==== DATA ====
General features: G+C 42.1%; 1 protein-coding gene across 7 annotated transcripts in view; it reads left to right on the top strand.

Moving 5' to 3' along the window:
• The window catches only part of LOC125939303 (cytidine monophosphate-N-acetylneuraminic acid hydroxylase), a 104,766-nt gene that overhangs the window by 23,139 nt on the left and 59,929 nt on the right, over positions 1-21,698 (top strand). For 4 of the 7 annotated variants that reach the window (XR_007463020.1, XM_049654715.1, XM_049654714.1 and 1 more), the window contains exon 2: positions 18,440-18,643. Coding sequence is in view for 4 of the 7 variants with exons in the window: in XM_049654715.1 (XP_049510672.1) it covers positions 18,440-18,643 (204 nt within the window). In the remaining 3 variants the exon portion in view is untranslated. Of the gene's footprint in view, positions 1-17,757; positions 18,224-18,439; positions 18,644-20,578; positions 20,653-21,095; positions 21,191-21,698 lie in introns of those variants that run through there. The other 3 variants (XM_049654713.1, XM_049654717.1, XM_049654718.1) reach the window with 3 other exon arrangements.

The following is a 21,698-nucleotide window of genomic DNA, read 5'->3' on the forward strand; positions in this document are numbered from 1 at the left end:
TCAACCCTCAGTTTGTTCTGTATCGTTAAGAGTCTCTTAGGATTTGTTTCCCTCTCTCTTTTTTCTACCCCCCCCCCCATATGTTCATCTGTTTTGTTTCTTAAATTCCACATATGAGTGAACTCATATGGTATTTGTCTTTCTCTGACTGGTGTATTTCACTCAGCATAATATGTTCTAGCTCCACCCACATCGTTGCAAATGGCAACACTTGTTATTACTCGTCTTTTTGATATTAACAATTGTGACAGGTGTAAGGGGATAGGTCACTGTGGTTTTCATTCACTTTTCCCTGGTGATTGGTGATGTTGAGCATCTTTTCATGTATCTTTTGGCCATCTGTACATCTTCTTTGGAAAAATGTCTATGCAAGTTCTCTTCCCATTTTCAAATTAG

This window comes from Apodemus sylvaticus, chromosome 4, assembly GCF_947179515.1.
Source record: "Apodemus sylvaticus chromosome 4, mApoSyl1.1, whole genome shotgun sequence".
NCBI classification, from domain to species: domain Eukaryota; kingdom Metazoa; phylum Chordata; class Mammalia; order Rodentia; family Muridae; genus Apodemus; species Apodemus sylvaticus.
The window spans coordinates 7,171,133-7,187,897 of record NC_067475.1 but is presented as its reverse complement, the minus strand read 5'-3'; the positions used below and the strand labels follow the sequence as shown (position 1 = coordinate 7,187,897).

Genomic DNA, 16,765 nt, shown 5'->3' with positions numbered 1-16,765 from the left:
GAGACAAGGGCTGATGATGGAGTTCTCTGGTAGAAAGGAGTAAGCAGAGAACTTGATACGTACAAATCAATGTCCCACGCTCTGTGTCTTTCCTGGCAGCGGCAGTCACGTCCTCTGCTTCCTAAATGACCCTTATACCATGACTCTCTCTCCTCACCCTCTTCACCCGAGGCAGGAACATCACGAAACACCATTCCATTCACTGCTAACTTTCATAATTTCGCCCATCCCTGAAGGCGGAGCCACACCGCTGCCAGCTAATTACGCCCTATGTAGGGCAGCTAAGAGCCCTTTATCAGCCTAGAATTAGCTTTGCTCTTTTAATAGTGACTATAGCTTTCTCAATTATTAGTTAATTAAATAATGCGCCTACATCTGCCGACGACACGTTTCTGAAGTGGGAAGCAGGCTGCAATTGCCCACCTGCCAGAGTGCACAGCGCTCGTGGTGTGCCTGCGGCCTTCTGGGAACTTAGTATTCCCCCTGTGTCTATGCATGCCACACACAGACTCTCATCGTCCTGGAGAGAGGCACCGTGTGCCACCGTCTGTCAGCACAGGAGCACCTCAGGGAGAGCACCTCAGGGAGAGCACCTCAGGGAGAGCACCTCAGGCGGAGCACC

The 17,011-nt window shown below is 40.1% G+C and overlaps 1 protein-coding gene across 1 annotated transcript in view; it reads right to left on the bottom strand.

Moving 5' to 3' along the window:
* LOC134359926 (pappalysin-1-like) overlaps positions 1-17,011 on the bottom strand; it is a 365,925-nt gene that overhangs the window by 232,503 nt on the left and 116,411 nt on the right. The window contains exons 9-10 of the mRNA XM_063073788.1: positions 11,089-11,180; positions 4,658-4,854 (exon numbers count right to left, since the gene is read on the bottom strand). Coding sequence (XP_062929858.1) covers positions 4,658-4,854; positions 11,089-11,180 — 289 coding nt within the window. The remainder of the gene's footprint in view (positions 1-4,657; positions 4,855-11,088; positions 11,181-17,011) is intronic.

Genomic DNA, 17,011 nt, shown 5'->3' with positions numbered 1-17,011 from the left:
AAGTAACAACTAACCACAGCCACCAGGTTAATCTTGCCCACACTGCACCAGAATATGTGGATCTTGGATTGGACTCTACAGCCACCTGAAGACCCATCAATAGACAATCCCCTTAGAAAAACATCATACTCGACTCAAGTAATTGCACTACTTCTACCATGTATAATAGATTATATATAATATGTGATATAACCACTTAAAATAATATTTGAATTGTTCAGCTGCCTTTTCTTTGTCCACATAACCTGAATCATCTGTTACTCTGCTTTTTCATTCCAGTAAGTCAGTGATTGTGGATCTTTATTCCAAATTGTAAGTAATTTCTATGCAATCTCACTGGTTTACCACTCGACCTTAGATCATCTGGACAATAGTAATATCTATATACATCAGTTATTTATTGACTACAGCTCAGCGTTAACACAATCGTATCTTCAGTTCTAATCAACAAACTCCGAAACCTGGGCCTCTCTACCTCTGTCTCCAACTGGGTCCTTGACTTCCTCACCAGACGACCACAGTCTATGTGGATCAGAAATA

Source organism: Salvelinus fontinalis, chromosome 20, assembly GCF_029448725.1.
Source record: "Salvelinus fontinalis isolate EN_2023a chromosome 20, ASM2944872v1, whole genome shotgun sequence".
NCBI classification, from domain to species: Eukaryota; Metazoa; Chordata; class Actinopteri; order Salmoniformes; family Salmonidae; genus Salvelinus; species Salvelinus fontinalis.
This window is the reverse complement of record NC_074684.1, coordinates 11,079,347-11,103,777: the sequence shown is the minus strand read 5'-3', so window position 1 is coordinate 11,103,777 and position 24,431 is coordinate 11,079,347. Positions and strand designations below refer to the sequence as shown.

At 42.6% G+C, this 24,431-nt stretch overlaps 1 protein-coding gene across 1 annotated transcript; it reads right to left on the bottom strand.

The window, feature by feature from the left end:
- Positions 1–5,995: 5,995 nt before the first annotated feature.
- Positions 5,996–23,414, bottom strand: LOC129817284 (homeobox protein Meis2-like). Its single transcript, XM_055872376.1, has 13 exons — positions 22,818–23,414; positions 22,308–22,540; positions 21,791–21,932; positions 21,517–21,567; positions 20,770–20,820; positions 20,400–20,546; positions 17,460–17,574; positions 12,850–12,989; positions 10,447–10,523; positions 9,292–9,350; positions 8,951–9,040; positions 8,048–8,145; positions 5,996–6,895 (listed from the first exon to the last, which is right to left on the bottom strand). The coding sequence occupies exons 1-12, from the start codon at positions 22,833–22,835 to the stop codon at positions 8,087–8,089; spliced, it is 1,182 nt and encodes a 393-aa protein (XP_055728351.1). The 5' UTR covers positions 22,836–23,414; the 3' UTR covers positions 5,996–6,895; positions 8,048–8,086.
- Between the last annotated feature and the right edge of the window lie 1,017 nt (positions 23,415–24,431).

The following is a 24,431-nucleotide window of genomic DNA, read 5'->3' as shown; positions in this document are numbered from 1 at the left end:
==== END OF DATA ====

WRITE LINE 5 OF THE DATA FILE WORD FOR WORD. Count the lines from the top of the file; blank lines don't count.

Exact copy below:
TCAACCCTCAGTTTGTTCTGTATCGTTAAGAGTCTCTTAGGATTTGTTTCCCTCTCTCTTTTTTCTACCCCCCCCCCCATATGTTCATCTGTTTTGTTTCTTAAATTCCACATATGAGTGAACTCATATGGTATTTGTCTTTCTCTGACTGGTGTATTTCACTCAGCATAATATGTTCTAGCTCCACCCACATCGTTGCAAATGGCAACACTTGTTATTACTCGTCTTTTTGATATTAACAATTGTGACAGGTGTAAGGGGATAGGTCACTGTGGTTTTCATTCACTTTTCCCTGGTGATTGGTGATGTTGAGCATCTTTTCATGTATCTTTTGGCCATCTGTACATCTTCTTTGGAAAAATGTCTATGCAAGTTCTCTTCCCATTTTCAAATTAG